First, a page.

Conference Board: Consumer Confidence Rose to Its Highest Level Since July 2007

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Consumer confidence soared in November to its highest level since July 2007, according to the Conference Board, bouncing back from a pre-election lull in the October report. The Consumer Confidence Index jumped from 100.8 in October to 107.1 in November. This mirrored a similar post-election rise in sentiment seen in the competing survey from the University of Michigan and Thomson Reuters. More importantly, it represented a significant improvement in Americans’ assessments of the economy since May’s dismal 92.4 reading. The underlying data noted progress in the public’s perceptions about both current (up from 123.1 to 130.1) and future (up from 86.0 to 91.7) conditions. The measure for the present economic environment was also its loftiest level since July 2007, with the expectations index reaching a 17-year high. As noted in the press release, this report should serve as good news for retailers – and by extension, manufacturers – for the holidays. Read More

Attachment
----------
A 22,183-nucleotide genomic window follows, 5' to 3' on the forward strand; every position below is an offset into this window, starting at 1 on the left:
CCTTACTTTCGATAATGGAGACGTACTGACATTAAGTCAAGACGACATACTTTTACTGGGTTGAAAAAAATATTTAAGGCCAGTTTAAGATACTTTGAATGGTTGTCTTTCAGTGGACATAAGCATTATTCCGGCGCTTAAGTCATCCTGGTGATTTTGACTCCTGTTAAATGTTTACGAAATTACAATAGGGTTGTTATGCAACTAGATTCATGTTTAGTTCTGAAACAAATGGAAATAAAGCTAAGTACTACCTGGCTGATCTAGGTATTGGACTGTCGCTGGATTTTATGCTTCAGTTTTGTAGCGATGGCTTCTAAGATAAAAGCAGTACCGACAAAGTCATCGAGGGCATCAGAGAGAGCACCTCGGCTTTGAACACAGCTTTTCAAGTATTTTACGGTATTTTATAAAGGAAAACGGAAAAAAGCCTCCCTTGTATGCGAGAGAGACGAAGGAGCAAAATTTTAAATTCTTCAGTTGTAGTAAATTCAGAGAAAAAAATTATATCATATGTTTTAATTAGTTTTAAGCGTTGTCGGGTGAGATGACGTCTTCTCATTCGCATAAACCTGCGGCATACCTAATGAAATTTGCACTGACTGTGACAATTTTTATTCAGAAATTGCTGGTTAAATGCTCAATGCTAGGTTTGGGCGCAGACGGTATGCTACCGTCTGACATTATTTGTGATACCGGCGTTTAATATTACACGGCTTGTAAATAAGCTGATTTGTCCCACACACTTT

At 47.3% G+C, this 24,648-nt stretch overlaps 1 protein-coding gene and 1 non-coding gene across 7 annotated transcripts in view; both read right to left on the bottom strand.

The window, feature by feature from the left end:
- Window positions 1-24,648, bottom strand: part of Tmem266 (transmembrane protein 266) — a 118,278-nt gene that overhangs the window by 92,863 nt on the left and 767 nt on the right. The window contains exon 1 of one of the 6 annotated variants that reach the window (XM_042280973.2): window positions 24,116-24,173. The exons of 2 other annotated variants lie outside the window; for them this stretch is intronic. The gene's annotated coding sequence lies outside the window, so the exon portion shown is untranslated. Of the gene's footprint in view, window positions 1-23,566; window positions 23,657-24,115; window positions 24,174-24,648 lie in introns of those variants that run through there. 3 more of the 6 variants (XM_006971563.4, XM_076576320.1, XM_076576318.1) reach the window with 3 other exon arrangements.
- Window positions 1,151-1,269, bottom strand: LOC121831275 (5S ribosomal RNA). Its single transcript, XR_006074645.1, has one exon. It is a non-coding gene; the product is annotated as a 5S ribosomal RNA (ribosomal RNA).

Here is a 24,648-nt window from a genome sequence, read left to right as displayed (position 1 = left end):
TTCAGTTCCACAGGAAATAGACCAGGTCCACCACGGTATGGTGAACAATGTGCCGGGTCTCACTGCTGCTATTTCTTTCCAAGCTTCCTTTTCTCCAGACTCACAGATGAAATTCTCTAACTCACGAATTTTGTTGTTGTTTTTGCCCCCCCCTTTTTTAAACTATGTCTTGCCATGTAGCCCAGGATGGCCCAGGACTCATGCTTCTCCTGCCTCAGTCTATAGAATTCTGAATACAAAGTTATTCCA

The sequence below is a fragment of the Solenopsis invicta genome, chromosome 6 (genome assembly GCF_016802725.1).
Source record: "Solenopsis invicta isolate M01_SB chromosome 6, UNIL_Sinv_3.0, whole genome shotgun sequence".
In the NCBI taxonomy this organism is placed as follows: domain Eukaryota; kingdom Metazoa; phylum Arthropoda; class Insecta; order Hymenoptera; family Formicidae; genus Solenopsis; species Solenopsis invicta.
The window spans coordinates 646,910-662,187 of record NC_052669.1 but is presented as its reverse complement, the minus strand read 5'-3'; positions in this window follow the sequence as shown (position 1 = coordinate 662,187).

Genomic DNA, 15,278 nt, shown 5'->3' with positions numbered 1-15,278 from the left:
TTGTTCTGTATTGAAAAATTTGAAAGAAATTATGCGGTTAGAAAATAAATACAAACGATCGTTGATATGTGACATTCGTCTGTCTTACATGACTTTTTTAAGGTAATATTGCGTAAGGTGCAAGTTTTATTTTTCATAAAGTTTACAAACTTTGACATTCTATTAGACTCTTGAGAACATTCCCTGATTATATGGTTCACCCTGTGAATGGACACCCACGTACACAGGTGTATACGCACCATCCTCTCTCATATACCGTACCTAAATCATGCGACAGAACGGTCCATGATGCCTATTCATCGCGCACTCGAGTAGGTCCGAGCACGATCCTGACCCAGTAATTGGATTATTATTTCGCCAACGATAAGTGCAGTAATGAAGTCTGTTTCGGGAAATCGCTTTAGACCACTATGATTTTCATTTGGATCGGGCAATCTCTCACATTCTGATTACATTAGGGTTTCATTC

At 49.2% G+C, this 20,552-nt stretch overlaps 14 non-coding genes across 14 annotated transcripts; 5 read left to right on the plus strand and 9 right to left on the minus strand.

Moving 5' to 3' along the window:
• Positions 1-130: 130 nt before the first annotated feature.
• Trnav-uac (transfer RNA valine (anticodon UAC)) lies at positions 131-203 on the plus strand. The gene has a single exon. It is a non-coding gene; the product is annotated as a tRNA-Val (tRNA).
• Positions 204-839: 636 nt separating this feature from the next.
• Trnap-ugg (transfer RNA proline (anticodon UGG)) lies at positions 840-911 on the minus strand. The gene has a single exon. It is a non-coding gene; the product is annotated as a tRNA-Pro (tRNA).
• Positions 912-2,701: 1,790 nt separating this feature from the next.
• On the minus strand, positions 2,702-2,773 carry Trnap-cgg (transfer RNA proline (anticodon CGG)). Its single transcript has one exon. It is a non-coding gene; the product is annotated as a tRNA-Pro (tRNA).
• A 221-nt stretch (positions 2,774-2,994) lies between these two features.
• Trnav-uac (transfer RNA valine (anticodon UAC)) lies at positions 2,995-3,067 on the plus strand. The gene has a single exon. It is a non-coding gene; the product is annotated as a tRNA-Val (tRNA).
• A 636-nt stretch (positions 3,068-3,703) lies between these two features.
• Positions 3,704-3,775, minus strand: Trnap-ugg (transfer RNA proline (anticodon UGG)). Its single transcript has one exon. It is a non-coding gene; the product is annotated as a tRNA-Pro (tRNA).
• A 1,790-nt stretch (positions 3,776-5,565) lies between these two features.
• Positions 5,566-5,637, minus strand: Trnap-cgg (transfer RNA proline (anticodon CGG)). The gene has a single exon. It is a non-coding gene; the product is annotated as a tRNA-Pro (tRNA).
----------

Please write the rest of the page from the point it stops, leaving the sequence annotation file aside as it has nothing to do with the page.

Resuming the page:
University of Michigan: Political Uncertainty Pushed Confidence Lower in October

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The two measures of consumer confidence have diverged recently. The Conference Board’s survey jumped strongly in September, rising to its highest level in nearly eight years. Meanwhile, the competing survey from the University of Michigan and Thomson Reuters, out today, fell from 91.2 in September to 87.9 in October, its lowest level in 12 months. As noted by Richard Curtin, the survey’s Chief Economist, “The early October loss was concentrated among households with incomes below $75,000, whose Index fell to its lowest level since August of 2014. In contrast, confidence among upper income households remained unchanged in early October from last month….” He submits that political uncertainties surrounding the upcoming election have diminished sentiment in October. Read More

Conference Board: Consumer Confidence Jumped Strongly in September to a Nine-Year High